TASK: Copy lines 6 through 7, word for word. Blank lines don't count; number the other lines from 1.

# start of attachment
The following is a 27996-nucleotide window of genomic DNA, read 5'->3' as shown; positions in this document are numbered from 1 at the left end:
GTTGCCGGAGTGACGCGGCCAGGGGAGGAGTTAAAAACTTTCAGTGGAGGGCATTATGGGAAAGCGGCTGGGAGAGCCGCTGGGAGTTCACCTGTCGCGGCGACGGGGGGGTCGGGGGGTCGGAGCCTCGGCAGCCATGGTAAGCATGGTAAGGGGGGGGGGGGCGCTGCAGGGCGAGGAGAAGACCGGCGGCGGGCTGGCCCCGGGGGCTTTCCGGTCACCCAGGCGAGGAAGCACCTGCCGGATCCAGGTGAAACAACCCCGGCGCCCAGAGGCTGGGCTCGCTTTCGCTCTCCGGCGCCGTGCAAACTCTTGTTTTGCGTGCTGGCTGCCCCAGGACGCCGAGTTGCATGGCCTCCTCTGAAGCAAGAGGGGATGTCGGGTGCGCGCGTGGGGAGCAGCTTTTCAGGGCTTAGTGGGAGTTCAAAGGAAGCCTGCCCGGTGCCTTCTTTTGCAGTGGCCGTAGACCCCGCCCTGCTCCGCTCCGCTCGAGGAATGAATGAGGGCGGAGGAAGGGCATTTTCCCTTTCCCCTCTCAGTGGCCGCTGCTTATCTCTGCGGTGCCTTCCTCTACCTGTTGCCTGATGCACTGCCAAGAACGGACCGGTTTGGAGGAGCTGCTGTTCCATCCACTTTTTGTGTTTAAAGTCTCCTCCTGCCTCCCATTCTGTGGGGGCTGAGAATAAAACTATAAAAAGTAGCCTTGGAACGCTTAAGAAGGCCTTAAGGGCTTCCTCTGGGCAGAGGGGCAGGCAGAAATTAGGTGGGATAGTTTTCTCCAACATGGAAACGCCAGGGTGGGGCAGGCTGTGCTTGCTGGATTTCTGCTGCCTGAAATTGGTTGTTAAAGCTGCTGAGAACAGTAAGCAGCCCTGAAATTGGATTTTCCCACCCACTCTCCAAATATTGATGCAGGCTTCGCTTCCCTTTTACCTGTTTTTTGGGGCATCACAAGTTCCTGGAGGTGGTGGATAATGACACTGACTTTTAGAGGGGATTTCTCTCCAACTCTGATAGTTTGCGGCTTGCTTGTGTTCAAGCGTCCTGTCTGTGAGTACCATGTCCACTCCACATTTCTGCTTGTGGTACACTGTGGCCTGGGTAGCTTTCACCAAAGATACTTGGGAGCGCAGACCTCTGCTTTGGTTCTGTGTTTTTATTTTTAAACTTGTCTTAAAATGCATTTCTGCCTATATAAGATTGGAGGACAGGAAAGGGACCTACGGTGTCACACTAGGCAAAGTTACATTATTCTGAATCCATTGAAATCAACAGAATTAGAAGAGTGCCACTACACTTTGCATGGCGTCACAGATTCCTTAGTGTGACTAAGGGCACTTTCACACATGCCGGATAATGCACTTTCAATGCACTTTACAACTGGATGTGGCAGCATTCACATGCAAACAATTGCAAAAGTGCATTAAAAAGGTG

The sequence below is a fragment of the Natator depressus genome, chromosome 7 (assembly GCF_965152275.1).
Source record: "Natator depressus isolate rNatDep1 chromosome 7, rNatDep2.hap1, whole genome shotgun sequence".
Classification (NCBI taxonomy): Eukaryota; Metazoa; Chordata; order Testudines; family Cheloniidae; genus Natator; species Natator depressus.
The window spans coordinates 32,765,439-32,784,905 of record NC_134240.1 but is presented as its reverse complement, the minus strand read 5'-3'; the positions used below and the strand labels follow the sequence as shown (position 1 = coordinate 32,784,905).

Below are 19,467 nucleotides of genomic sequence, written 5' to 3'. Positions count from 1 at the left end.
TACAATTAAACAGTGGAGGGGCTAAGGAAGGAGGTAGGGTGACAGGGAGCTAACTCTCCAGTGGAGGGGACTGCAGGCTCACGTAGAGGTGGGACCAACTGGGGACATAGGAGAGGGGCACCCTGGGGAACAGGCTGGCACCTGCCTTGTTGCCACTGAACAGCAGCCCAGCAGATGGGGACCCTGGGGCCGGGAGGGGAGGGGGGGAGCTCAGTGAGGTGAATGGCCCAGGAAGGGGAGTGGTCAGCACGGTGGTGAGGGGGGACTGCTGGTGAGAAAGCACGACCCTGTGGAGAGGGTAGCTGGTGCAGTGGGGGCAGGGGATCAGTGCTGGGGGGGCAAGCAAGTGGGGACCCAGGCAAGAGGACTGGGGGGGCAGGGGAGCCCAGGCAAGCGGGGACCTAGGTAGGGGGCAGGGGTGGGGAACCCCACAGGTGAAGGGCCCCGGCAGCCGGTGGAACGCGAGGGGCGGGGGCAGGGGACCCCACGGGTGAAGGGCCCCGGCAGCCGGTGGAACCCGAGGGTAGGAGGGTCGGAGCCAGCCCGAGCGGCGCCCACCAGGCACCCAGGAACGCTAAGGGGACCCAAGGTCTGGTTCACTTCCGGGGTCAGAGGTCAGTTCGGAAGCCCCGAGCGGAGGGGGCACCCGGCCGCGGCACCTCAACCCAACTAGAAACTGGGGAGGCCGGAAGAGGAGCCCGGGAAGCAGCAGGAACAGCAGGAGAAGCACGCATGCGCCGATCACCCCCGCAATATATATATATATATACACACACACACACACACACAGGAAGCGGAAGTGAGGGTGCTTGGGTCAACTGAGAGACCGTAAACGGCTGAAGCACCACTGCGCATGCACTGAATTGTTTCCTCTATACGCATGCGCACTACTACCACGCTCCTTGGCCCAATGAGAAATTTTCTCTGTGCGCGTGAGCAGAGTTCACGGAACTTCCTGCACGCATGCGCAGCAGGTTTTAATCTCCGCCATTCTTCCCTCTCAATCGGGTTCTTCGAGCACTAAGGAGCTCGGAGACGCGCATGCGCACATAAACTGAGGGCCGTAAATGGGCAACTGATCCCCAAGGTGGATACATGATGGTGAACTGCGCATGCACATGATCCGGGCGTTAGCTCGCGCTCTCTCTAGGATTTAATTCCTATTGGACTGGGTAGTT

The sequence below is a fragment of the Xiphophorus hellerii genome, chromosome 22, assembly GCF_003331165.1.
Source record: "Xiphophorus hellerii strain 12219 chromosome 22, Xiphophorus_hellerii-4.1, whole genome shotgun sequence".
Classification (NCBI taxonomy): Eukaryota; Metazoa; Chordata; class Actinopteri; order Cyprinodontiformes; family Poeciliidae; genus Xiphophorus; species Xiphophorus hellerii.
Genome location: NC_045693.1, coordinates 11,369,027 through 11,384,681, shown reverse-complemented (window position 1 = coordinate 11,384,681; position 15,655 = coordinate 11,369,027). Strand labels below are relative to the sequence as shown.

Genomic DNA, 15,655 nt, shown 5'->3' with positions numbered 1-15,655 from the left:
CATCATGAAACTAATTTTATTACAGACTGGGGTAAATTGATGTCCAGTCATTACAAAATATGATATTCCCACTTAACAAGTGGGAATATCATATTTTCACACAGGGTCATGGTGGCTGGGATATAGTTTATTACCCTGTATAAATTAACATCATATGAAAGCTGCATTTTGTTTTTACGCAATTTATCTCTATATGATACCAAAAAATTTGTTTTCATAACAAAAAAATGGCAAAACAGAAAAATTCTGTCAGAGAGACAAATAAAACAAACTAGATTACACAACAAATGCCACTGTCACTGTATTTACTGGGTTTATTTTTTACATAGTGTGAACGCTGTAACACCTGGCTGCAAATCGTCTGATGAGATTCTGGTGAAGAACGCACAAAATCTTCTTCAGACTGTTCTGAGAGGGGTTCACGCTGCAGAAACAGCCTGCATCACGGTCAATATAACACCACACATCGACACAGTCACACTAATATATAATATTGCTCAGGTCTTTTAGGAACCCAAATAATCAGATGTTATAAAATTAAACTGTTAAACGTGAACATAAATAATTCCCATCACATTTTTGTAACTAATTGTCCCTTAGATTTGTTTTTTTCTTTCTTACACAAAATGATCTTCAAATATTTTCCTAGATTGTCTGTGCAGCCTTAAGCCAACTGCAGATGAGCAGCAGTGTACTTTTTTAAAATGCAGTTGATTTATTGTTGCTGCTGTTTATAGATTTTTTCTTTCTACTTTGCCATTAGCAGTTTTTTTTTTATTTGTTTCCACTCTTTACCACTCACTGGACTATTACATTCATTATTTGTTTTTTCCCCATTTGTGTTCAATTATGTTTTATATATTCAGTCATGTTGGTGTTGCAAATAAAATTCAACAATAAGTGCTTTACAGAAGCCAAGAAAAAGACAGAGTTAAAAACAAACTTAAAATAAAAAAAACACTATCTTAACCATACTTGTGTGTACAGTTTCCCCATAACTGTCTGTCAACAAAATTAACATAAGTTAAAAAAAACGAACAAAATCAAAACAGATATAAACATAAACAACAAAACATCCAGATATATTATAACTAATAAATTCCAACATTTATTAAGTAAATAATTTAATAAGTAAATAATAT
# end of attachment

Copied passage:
The window spans coordinates 32,765,439-32,784,905 of record NC_134240.1 but is presented as its reverse complement, the minus strand read 5'-3'; the positions used below and the strand labels follow the sequence as shown (position 1 = coordinate 32,784,905).

Below are 19,467 nucleotides of genomic sequence, written 5' to 3'. Positions count from 1 at the left end.